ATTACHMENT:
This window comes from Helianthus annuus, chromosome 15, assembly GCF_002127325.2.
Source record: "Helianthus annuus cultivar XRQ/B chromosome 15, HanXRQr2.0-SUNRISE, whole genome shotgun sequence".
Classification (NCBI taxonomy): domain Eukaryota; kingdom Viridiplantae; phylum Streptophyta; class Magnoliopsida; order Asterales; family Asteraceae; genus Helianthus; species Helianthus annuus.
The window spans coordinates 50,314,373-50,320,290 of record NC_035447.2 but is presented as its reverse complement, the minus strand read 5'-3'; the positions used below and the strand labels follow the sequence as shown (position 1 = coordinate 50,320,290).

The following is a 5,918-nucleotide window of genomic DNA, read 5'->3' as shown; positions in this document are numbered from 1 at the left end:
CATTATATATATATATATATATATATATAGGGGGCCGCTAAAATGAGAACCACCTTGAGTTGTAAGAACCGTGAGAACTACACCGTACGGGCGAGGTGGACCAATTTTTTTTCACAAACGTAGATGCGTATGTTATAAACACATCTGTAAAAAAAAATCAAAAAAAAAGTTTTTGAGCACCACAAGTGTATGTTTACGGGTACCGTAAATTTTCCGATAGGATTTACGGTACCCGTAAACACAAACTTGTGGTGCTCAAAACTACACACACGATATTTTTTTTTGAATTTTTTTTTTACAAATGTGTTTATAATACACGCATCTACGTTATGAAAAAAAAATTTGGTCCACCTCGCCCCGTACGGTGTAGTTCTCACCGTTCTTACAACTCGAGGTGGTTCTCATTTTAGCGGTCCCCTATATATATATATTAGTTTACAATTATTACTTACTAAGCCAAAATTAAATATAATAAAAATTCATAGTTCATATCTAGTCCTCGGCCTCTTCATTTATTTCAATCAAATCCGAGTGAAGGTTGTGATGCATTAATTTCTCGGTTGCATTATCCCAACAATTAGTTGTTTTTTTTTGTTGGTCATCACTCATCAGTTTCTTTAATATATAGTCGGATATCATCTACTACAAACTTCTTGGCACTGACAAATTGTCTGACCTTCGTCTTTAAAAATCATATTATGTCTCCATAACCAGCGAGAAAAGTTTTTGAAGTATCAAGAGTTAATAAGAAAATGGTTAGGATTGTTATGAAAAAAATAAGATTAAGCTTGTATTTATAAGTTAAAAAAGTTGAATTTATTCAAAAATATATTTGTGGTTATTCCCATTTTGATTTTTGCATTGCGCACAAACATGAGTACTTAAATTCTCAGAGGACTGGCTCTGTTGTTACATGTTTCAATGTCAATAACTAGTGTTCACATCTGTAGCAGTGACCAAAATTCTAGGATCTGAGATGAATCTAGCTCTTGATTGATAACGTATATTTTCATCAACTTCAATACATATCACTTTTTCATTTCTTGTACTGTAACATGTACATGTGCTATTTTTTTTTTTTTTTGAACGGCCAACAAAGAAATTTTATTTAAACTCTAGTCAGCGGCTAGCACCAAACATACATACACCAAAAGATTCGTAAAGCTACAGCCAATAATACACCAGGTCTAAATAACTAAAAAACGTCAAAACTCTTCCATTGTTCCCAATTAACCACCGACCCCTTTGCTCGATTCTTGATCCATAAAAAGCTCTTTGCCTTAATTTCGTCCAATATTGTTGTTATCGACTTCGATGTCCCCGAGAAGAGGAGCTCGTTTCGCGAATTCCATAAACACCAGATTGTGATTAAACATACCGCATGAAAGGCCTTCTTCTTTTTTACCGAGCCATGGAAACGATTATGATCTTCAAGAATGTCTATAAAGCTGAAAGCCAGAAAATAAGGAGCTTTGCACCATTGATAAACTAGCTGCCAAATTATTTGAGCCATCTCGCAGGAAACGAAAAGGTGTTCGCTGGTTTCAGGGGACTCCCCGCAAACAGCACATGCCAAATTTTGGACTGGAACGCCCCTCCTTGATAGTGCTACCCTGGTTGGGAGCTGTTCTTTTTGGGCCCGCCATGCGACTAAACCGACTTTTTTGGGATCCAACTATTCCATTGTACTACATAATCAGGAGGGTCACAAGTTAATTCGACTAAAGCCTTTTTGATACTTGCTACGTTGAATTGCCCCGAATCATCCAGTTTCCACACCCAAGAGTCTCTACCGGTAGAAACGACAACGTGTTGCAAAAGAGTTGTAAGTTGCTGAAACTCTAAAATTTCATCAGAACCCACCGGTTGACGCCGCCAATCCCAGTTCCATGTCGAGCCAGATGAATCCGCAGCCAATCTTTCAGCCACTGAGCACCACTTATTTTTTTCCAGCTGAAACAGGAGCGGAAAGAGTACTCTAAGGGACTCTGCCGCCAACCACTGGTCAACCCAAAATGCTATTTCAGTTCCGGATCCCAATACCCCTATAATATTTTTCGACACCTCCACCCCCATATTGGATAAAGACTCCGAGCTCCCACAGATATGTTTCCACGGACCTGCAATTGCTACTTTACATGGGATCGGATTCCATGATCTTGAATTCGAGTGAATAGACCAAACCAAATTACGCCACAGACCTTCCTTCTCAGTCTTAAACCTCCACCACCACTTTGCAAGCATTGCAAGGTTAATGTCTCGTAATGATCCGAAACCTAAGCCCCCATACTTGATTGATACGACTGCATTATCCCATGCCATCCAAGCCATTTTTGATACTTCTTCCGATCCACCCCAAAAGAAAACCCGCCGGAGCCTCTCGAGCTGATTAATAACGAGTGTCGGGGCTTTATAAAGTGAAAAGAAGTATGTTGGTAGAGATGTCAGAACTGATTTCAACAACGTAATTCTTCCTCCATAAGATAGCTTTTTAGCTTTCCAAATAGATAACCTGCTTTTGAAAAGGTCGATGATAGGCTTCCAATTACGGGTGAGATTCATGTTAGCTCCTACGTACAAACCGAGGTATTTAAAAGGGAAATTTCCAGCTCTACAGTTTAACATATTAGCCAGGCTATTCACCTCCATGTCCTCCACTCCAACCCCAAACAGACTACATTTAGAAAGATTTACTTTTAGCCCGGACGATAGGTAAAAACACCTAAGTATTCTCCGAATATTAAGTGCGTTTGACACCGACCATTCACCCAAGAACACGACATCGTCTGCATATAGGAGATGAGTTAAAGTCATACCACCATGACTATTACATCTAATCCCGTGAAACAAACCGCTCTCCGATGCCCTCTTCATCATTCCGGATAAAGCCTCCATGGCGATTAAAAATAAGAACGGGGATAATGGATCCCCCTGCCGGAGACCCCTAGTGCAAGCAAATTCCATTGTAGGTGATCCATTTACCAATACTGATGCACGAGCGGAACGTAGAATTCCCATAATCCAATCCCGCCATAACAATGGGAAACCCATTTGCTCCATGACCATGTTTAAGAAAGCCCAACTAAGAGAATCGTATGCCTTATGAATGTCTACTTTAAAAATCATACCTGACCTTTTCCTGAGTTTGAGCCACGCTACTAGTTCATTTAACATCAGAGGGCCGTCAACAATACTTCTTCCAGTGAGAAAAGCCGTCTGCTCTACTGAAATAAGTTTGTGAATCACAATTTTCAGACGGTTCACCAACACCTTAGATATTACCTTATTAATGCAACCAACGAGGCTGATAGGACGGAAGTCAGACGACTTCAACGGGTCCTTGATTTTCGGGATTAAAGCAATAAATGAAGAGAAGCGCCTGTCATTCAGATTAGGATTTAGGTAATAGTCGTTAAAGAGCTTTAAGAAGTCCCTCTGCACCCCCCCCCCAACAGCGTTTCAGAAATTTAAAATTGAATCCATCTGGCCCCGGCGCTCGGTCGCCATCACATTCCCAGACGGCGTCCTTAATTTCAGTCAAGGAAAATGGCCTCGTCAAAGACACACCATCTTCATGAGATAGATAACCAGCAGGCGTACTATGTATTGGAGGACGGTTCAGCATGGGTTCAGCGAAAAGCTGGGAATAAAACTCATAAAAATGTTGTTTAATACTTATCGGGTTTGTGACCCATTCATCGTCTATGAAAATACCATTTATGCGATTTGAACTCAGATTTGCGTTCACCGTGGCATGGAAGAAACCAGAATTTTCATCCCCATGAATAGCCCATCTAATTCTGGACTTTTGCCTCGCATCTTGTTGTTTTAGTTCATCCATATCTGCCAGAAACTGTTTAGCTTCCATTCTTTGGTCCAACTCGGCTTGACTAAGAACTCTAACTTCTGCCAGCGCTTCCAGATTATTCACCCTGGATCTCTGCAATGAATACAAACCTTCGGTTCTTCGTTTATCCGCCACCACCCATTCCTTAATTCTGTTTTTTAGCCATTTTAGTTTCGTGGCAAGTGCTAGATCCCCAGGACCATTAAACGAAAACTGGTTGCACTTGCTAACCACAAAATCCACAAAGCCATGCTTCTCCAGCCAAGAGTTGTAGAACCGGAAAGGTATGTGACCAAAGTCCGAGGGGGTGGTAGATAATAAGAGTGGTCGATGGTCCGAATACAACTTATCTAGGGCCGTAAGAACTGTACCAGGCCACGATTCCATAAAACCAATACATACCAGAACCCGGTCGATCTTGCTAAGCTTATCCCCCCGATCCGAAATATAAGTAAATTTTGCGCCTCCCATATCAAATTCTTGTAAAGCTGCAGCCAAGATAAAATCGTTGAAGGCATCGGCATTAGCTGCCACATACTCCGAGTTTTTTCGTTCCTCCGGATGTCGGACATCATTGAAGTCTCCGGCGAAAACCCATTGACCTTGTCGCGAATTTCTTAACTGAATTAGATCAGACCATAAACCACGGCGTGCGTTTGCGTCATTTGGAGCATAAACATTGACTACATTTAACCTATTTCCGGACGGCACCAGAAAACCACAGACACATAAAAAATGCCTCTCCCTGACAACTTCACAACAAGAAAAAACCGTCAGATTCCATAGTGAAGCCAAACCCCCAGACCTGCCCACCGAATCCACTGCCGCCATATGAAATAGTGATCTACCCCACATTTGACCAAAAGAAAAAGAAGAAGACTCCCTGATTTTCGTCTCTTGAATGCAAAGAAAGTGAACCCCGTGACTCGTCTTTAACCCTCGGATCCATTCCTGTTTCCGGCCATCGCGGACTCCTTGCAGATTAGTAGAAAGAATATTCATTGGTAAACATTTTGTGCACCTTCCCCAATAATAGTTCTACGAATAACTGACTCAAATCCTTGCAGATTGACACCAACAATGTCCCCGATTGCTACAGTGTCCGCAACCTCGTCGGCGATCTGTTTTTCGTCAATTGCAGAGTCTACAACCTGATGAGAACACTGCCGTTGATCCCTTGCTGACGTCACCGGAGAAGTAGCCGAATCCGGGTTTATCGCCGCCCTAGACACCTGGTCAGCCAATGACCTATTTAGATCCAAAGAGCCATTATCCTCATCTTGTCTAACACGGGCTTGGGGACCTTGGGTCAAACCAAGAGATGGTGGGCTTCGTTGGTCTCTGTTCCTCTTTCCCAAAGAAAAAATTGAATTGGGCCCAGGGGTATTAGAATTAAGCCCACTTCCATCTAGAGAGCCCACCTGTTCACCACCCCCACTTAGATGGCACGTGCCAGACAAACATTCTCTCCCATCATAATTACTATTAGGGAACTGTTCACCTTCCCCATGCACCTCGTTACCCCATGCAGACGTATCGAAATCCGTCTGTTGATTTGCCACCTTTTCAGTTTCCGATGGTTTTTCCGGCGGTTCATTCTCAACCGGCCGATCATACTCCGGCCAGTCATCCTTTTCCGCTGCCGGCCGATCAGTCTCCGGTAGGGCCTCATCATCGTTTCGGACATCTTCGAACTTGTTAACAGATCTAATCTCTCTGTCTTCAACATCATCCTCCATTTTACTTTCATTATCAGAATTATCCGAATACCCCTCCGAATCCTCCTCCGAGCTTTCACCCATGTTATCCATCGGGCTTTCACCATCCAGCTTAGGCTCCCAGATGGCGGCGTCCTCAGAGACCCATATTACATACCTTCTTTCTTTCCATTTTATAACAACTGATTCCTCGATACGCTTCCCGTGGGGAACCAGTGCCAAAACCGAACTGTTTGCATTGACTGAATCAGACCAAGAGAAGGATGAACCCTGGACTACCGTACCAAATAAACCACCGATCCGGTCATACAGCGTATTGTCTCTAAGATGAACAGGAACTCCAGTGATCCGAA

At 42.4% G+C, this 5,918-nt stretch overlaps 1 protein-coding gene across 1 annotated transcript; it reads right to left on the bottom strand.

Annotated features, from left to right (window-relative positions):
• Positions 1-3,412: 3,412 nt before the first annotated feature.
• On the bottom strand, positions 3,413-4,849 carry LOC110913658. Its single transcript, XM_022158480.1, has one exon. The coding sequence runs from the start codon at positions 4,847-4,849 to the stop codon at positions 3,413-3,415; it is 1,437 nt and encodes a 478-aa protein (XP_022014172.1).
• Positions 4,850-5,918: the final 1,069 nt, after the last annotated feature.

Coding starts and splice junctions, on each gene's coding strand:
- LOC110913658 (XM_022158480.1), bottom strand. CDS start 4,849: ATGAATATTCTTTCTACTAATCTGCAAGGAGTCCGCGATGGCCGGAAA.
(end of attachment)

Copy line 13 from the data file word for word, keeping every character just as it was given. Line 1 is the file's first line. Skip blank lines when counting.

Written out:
- LOC110913658 (XM_022158480.1), bottom strand. CDS start 4,849: ATGAATATTCTTTCTACTAATCTGCAAGGAGTCCGCGATGGCCGGAAA.